[RFC] A Unified LTO Bitcode Frontend

Then that really doesn’t look like noise to me, especially since it’s skewed onto one specific side.

I think the testing we’ve done on real applications is more instructive. The CTMark tests are very small, and that magnifies the impact of lengthening the pipeline. We’ve seen very little difference in compile/run time performance in our internal usage, and you can see the same results in the Webkit build we posted here.

Would it be possible to test a larger application, such as building the Clang itself?

Yes, we can do that. We’ve run that test internally several times. I’ll run it again and post the results here.

Here’s the compile time results for clang when built with current ThinLTO and unified ThinLTO.

Run Current Unified
1 2348.32 2384.87
2 2349.90 2385.76
3 2377.53 2385.98
AVG 2358.58 2385.53

%diff = 1.14%

This fits well with our internal tests. There is a slight penalty incurred by running the Full LTO pipeline pre-link, but it’s ~1%.

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@petrhosek @LebedevRI Any further thoughts on pre-link compile time performance? I should probably rebase this at some point…

I’ve rebased all patches. Other than removing the changes related to the legacy pipeline, the most signficant changes are related to calculating the Module ID. The new approach only takes weak symbols into account if the current approach hasn’t produced a hash, indicating that no externally visible symbols are available. The weak symbol names are combined with the module identifier to avoid any potential hash conflicts.

We’ve run a few different tests at this point and unified LTO seems to perform reasonably well. We’re hoping to commit this as an experimental option. Is there anything else that needs to be looked at?

Can you provide the invocation you’re using (and the set of patches to apply) to reproduce the compile-time results mentioned for clang in [RFC] A Unified LTO Bitcode Frontend - #45 by ormris ? (that is ThinLTO vs “Unified ThinLTO”).

Sure. The patches I used are attached. They’re based on commit 27a8735a444fb311838f06f8d0d5b10ca9b541f6. To configure the patched and unpatched compiler for comparison:

cmake -G Ninja -DCMAKE_C_COMPILER=clang-12 -DCMAKE_CXX_COMPILER=clang++-12 -DCMAKE_BUILD_TYPE=Release -DLLVM_ENABLE_PROJECTS="llvm;clang;lld" -DLLVM_TARGETS_TO_BUILD=X86 -DLLVM_ENABLE_ASSERTIONS=OFF <repo-dir>/llvm

To configure the test build with Unified LTO:

cmake -G Ninja -DCMAKE_C_COMPILER=<install-dir>/clang -DCMAKE_CXX_COMPILER=<install-dir>/clang++ -DLLVM_USE_LINKER=<install-dir>/ld.lld -DLLVM_ENABLE_ASSERTIONS=OFF -DLLVM_INCLUDE_EXAMPLES=OFF -DLLVM_VERSION_SUFFIX= -DLLVM_BUILD_RUNTIME=ON -DCMAKE_POSITION_INDEPENDENT_CODE=ON -DCLANG_ENABLE_OPAQUE_POINTERS=OFF -DCMAKE_CXX_FLAGS="-flto=thin -funified-lto -Wl,--lto=thin -fuse-ld=<install-dir>/ld.lld" -DCMAKE_C_FLAGS="-flto=thin -funified-lto -Wl,--lto=thin -fuse-ld=<install-dir>/ld.lld" -DCMAKE_BUILD_TYPE=Release -DLLVM_BUILD_TESTS=ON -DLLVM_ENABLE_PROJECTS="clang;llvm;lld" -DLLVM_TARGETS_TO_BUILD=X86 -DCMAKE_AR=<install-dir>/llvm-ar -DCMAKE_RANLIB=<install-dir>/llvm-ranlib <repo-dir>/llvm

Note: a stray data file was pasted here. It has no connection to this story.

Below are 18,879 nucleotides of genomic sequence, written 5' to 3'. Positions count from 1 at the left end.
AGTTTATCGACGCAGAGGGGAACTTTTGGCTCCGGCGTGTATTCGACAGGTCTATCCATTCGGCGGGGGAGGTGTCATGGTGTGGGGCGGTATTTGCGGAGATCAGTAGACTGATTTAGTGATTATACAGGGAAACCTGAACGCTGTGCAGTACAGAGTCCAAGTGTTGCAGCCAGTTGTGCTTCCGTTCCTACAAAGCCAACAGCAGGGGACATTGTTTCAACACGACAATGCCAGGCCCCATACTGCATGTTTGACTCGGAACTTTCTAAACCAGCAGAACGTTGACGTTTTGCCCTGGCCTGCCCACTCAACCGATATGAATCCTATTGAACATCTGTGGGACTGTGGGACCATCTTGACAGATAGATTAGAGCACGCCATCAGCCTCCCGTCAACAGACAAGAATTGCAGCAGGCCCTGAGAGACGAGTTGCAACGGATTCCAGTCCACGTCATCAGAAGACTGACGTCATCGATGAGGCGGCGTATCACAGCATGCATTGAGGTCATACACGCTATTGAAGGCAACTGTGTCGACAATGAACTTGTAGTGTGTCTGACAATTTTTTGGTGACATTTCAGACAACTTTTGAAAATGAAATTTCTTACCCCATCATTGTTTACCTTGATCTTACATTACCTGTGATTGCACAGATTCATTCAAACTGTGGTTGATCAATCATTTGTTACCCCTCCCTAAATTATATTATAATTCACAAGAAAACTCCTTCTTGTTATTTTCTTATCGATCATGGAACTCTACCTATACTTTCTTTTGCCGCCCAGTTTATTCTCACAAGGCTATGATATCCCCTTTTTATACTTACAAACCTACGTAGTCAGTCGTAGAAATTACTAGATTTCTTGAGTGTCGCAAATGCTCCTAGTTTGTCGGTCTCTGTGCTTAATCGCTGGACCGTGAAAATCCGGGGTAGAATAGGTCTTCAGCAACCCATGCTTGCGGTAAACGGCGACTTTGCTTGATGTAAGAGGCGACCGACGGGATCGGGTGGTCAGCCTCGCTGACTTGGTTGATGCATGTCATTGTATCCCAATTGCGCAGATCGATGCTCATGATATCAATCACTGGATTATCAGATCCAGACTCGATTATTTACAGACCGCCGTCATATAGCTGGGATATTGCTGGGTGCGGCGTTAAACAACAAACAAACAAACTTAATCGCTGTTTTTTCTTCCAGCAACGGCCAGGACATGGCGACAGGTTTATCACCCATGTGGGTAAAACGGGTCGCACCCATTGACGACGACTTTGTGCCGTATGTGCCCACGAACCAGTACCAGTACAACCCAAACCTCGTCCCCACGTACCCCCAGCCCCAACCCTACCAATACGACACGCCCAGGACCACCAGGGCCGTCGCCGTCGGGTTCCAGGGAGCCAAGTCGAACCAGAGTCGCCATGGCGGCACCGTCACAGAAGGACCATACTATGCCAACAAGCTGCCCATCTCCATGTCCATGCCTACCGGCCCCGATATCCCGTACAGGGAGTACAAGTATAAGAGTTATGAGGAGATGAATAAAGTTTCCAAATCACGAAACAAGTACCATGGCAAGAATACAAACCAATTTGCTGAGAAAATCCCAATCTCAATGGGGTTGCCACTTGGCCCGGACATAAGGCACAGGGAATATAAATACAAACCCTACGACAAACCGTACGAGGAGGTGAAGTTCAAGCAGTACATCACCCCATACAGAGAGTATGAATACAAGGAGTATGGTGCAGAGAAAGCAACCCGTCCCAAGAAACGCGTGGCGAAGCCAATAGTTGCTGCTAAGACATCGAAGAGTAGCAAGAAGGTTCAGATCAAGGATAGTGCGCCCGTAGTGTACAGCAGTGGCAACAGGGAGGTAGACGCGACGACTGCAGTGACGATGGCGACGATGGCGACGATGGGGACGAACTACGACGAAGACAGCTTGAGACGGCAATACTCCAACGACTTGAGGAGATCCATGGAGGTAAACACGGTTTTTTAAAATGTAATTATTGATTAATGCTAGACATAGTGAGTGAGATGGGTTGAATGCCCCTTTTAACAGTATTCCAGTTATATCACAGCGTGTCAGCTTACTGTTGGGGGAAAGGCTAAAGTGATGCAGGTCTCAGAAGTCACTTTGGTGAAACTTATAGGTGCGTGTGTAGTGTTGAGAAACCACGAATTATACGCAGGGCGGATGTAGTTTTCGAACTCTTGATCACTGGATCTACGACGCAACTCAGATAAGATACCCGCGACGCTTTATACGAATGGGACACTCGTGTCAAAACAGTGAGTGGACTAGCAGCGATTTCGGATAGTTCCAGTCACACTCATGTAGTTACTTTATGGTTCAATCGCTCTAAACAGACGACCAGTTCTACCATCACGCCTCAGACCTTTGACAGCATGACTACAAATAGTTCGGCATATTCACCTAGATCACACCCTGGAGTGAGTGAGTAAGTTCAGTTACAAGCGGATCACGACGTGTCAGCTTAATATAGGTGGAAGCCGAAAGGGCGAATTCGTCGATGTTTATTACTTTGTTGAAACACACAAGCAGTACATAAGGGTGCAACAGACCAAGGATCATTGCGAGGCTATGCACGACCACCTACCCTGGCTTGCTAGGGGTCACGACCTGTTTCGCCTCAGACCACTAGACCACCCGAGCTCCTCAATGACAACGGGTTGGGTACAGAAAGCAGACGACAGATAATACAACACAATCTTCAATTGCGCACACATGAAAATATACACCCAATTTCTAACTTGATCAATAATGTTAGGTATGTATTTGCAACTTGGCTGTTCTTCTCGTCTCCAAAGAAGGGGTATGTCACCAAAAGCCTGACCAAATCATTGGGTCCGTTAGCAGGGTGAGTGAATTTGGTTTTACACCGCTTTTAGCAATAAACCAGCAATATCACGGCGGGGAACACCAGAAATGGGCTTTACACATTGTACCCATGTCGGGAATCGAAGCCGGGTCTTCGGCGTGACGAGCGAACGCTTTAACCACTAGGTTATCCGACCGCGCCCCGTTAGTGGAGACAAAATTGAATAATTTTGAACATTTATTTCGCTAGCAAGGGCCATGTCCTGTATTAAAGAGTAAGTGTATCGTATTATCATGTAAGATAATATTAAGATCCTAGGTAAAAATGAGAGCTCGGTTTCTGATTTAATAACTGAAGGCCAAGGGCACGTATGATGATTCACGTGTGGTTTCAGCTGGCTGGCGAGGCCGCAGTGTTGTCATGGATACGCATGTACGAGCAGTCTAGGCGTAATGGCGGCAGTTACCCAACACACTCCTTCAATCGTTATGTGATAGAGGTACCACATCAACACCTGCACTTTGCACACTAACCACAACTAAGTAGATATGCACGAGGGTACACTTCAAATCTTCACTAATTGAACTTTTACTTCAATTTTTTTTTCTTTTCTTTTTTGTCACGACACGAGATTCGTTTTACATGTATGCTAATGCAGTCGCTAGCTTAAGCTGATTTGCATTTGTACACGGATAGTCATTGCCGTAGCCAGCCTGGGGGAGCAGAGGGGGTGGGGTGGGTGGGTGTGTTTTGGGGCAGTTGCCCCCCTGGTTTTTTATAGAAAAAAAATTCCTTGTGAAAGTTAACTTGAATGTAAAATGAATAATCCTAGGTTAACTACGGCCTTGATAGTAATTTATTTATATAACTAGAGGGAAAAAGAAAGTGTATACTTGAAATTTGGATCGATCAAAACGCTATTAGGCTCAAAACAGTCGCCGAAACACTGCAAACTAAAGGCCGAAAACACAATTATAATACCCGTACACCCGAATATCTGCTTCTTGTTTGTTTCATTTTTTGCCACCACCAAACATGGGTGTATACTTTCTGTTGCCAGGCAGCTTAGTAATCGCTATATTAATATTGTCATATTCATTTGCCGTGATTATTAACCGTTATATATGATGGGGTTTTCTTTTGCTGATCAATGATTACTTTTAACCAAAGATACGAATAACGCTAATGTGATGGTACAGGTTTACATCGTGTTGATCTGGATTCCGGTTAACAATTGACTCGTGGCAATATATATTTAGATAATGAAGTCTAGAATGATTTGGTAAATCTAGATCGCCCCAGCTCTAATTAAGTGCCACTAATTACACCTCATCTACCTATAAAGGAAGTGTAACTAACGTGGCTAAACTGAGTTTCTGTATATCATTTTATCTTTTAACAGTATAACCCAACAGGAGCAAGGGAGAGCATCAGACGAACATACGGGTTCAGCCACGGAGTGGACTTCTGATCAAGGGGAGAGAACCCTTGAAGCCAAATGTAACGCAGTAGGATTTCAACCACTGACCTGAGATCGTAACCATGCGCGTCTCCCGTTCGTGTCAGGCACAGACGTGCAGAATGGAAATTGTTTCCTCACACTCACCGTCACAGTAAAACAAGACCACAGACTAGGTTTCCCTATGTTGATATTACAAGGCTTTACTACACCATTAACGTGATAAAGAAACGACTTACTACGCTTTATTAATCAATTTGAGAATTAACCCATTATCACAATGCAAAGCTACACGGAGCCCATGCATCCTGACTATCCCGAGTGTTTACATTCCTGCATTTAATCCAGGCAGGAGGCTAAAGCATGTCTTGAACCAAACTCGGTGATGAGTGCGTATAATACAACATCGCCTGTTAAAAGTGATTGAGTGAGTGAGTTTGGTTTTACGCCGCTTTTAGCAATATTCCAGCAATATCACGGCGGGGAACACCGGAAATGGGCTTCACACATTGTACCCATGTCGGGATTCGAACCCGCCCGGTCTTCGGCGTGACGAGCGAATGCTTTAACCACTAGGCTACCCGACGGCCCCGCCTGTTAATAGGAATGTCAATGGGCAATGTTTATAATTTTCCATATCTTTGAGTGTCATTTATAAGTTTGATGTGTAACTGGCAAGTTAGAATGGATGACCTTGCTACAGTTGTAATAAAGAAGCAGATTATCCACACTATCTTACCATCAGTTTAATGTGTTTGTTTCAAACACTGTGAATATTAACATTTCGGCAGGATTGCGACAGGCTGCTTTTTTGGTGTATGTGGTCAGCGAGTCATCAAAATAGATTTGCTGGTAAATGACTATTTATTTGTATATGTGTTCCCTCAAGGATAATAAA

Remove “-funified-lto -Wl,–lto=thin” to configure a test build without Unified LTO.

clanglld.patch (20.1 KB)
llvm.patch (48.1 KB)
moduleid.patch (15.6 KB)
ps4.patch (1.6 KB)

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Thanks I was able to reproduce and look deeper, it made me figure out something that wasn’t clear when you posted the RFC:

When I was trying to understand your compile time results before, I thought that you only made “use the Full LTO pipeline for pre-link optimisation”, but you also seem to be using the FullLTO pipeline for ThinLTO post-link optimization, which changes the equation quite significantly!

So now I’m wondering why going this direction? Wouldn’t a better choice be the opposite actually: that is build the UnifiedLTO pipeline to be aligned on the ThinLTO pipeline instead (which itself is more aligned with a regular O2/O3). That wouldn’t change anything for ThinLTO, but that would make a FullLTO link slower: but that may be a better tradeoff overall, at least it won’t degrade ThinLTO performance. Have you considered this?

No, that’s not quite right. We use the ThinLTO and FullLTO default post-link pipelines for their respective post-link optimization steps. Unfortunately, there was a testing-related part of the patch (now corrected) that did seem to indicate that we use FullLTO for ThinLTO post-link. Sorry for the confusion.

There was some concern around changing the FullLTO pipeline. Many of our users prefer it and we didn’t want to harm its optimization effectiveness. When we figured out that we could use the FullLTO pipeline pre-link without losing ThinLTO optimization performance (and with minimal compile-time impact), we decided that would be a good way to go. Moving to the ThinLTO pre-link pipeline for everything would remove a significant number of optimizations from the Unified FullLTO pipeline as compared to the default FullLTO pipeline. I wouldn’t want someone running with Unified LTO enabled to see worse runtime performance in either mode.